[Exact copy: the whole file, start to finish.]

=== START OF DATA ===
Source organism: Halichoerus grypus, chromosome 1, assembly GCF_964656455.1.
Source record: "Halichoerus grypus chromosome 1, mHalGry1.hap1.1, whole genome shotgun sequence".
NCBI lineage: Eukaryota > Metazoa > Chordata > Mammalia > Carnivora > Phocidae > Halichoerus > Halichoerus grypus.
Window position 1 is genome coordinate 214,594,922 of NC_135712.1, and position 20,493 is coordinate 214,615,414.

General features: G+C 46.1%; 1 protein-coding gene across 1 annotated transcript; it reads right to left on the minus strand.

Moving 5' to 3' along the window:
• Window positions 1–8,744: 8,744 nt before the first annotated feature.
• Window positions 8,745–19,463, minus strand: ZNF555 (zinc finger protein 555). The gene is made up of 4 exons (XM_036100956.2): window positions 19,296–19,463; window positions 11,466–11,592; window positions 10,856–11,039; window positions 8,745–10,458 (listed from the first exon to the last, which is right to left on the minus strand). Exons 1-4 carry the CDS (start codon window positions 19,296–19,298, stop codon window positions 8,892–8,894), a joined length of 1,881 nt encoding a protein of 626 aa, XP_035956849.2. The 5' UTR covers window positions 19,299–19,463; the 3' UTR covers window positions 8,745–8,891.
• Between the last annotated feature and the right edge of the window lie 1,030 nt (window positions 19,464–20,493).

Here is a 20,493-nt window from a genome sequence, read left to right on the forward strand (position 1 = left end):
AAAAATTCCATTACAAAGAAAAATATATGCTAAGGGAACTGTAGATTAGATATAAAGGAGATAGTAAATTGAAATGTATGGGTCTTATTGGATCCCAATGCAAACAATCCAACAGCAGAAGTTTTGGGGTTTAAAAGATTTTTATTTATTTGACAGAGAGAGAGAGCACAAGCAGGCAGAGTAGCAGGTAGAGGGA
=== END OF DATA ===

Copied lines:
Source organism: Halichoerus grypus, chromosome 1, assembly GCF_964656455.1.
Source record: "Halichoerus grypus chromosome 1, mHalGry1.hap1.1, whole genome shotgun sequence".
NCBI lineage: Eukaryota > Metazoa > Chordata > Mammalia > Carnivora > Phocidae > Halichoerus > Halichoerus grypus.
Window position 1 is genome coordinate 214,594,922 of NC_135712.1, and position 20,493 is coordinate 214,615,414.

General features: G+C 46.1%; 1 protein-coding gene across 1 annotated transcript; it reads right to left on the minus strand.

Moving 5' to 3' along the window:
• Window positions 1–8,744: 8,744 nt before the first annotated feature.
• Window positions 8,745–19,463, minus strand: ZNF555 (zinc finger protein 555). The gene is made up of 4 exons (XM_036100956.2): window positions 19,296–19,463; window positions 11,466–11,592; window positions 10,856–11,039; window positions 8,745–10,458 (listed from the first exon to the last, which is right to left on the minus strand). Exons 1-4 carry the CDS (start codon window positions 19,296–19,298, stop codon window positions 8,892–8,894), a joined length of 1,881 nt encoding a protein of 626 aa, XP_035956849.2. The 5' UTR covers window positions 19,299–19,463; the 3' UTR covers window positions 8,745–8,891.
• Between the last annotated feature and the right edge of the window lie 1,030 nt (window positions 19,464–20,493).

Here is a 20,493-nt window from a genome sequence, read left to right on the forward strand (position 1 = left end):
AAAAATTCCATTACAAAGAAAAATATATGCTAAGGGAACTGTAGATTAGATATAAAGGAGATAGTAAATTGAAATGTATGGGTCTTATTGGATCCCAATGCAAACAATCCAACAGCAGAAGTTTTGGGGTTTAAAAGATTTTTATTTATTTGACAGAGAGAGAGAGCACAAGCAGGCAGAGTAGCAGGTAGAGGGA